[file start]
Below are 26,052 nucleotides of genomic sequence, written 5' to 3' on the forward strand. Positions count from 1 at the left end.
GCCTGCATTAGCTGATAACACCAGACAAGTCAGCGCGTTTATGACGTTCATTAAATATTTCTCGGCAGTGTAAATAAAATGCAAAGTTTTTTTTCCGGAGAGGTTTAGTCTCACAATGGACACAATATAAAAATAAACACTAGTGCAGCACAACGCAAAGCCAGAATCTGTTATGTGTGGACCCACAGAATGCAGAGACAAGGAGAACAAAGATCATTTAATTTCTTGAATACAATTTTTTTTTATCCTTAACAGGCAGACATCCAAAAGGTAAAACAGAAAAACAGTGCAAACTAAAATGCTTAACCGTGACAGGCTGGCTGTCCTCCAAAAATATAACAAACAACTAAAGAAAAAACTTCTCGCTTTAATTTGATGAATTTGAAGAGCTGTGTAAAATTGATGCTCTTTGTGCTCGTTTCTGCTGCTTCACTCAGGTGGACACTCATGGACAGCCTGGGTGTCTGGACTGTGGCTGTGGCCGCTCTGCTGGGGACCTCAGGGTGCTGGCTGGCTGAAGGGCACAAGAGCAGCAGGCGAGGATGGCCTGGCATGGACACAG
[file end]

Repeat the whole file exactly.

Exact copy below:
Below are 26,052 nucleotides of genomic sequence, written 5' to 3' on the forward strand. Positions count from 1 at the left end.
GCCTGCATTAGCTGATAACACCAGACAAGTCAGCGCGTTTATGACGTTCATTAAATATTTCTCGGCAGTGTAAATAAAATGCAAAGTTTTTTTTCCGGAGAGGTTTAGTCTCACAATGGACACAATATAAAAATAAACACTAGTGCAGCACAACGCAAAGCCAGAATCTGTTATGTGTGGACCCACAGAATGCAGAGACAAGGAGAACAAAGATCATTTAATTTCTTGAATACAATTTTTTTTTATCCTTAACAGGCAGACATCCAAAAGGTAAAACAGAAAAACAGTGCAAACTAAAATGCTTAACCGTGACAGGCTGGCTGTCCTCCAAAAATATAACAAACAACTAAAGAAAAAACTTCTCGCTTTAATTTGATGAATTTGAAGAGCTGTGTAAAATTGATGCTCTTTGTGCTCGTTTCTGCTGCTTCACTCAGGTGGACACTCATGGACAGCCTGGGTGTCTGGACTGTGGCTGTGGCCGCTCTGCTGGGGACCTCAGGGTGCTGGCTGGCTGAAGGGCACAAGAGCAGCAGGCGAGGATGGCCTGGCATGGACACAG